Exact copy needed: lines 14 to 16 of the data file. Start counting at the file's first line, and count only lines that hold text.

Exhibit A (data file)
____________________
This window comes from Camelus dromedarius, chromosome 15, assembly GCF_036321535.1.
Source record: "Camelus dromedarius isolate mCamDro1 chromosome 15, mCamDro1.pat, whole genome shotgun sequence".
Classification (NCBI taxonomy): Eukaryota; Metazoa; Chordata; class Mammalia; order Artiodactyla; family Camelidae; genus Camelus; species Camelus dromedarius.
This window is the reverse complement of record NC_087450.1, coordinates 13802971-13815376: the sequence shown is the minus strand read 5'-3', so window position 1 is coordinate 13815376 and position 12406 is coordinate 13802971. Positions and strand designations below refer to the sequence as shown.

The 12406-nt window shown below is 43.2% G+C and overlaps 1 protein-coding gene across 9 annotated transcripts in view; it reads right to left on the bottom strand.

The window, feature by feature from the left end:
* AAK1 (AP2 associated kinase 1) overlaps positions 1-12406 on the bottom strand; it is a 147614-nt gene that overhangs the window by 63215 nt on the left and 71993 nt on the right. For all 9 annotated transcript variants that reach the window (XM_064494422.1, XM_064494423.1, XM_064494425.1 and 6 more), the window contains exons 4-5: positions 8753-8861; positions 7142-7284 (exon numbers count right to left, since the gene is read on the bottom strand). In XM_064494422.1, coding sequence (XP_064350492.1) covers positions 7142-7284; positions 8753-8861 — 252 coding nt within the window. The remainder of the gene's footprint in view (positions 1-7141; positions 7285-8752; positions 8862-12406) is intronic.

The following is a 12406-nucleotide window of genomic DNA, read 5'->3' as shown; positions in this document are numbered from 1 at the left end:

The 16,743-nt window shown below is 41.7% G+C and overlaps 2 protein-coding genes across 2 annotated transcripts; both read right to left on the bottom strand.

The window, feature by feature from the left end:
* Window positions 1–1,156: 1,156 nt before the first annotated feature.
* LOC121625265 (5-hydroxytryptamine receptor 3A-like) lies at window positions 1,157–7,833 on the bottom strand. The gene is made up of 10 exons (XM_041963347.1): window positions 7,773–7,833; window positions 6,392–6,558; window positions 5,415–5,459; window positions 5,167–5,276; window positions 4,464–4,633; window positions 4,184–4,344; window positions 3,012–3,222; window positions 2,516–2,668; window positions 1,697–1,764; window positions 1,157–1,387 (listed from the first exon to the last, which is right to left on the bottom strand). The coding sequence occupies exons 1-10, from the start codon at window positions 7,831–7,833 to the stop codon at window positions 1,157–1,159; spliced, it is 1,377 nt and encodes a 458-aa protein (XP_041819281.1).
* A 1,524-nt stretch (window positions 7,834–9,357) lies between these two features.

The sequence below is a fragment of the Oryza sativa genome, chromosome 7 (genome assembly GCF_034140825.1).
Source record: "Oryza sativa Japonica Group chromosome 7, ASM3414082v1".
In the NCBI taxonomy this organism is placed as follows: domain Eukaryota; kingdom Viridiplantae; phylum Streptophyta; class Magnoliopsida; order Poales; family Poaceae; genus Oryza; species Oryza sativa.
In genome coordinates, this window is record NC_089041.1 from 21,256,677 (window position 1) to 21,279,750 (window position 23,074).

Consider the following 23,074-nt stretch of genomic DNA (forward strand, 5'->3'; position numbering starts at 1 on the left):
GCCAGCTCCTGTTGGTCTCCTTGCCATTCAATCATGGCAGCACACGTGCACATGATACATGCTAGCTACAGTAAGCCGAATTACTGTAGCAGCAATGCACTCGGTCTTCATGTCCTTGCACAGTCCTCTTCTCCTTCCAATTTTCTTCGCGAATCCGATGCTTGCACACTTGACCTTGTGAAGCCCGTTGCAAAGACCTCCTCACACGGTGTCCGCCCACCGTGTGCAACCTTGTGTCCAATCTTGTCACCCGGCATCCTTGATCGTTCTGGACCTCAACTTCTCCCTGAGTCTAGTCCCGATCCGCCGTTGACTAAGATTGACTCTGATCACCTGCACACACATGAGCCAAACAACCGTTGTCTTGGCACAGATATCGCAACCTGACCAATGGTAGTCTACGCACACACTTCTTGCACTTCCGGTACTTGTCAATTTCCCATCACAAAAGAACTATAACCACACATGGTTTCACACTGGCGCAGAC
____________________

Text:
The sequence below is a fragment of the Oryza sativa genome, chromosome 7 (genome assembly GCF_034140825.1).
Source record: "Oryza sativa Japonica Group chromosome 7, ASM3414082v1".
In the NCBI taxonomy this organism is placed as follows: domain Eukaryota; kingdom Viridiplantae; phylum Streptophyta; class Magnoliopsida; order Poales; family Poaceae; genus Oryza; species Oryza sativa.